Cassandra serves as a Co-Investigator for the Bioimpedance Analysis in the General Population study as well as editor for the Dialysis Times and The Research Insider Newsletter. Subsequently she also assists with the Sustainable Kidney Care Foundation, whether it be trying to find fundraising opportunities, charitable donations or updating the website with current programs or conferences dedicated to the mission statement.
Mary is responsible for the overall strategic management of the research program with a focus on team building and collaborative research in an international setting. She has been with RRI for 15 years leading the program from inception to its current level of international recognition for innovation, swift decision making and excellence in clinical trial execution. Her oversight includes the annual CKD conference and Dialysis Times. Her leadership in the global arena is exemplified by her work with the Sustainable Kidney Care Foundation, bringing kidney treatment where none exists, where she is the founder and director. With a background in molecular biology, physiology, business and public health, she has the skills to lead this team into future success.
Doris has finished her doctoral studies in mathematics at the Karl-Franzens University, Graz, Austria. She specializes in mathematical modeling in physiology and numerical mathematics. Prior working at RRI, Doris was involved in projects about erythropoiesis, cardiovascular response to ergometric workload, orthostatic stress and low body negative pressure (a model of hypotension). Her research interests include: anemia management, change of blood volume intra- and interdialytically, the connection between EPO and prolonged red cell survival and cardiovascular modeling.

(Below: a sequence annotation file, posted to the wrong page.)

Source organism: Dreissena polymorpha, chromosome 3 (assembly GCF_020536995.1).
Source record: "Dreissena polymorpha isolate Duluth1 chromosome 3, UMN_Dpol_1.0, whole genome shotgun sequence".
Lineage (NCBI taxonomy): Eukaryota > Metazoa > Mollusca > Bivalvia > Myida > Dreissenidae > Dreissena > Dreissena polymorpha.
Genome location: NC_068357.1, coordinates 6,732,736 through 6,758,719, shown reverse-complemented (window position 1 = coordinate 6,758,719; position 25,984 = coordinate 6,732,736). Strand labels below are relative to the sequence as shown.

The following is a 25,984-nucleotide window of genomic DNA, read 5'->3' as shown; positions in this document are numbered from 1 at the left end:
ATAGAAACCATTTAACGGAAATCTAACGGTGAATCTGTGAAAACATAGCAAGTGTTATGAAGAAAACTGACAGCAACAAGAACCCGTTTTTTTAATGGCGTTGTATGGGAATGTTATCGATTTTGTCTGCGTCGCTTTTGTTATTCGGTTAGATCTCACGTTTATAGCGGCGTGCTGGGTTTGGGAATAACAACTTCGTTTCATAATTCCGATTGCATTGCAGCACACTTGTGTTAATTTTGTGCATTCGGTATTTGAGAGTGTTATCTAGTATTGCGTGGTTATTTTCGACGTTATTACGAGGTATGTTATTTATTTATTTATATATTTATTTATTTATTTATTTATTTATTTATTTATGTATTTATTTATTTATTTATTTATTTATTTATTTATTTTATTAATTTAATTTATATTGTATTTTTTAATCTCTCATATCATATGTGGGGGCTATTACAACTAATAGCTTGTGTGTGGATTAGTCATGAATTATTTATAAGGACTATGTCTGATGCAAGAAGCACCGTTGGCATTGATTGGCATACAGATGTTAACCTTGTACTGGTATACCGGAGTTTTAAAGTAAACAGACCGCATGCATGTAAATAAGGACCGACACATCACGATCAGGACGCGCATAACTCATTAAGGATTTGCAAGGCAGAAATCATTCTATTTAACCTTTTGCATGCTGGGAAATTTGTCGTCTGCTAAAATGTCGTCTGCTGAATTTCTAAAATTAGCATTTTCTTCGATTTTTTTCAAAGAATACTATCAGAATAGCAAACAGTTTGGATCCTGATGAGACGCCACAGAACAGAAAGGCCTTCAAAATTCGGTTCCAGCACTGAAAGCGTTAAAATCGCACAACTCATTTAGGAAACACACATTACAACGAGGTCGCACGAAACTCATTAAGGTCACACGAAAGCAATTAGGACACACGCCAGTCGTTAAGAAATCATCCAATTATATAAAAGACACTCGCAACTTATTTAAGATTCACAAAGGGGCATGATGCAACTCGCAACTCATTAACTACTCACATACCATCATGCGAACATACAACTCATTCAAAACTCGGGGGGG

Peter Kotanko, MD as the Research Director is responsible for the overall direction of RRI’s research whose work spans bench science to clinical research to epidemiology to mathematical modeling, protocol design, manuscript preparation and teaching. After spending three years at RRI, Dr. Kotanko was recruited to take over the strategic leadership role of RRI’s research in 2010. His background and expertise in physiology, internal medicine and nephrology and 20 years of clinical experience enable him to be the intellectual leader for our scientists and fellows who come to train in clinical research. He is a member of the Editorial Board of Blood Purification, and Kidney and Blood Pressure Research and co-author of over 190 peer-reviewed publications and book chapters and holds several patents in the dialysis field.
Prior to joining RRI, he was the Vice Chair of a Department of Internal Medicine in Graz, Austria, from 1997 to 2007. From 1982 to 1989, he worked as an Assistant Professor, first in the Department of Physiology, and subsequently at the University Clinic of Internal Medicine, Innsbruck, Austria. From 1995-1996 Dr. Kotanko worked at the Hammersmith Hospital in London, UK. Dr. Kotanko’s current teaching appointments are with the Albert Einstein College of Medicine, New York, and the Medical University in Innsbruck. He has lectured internationally on topics in nephrology, physiology, and mathematical modeling.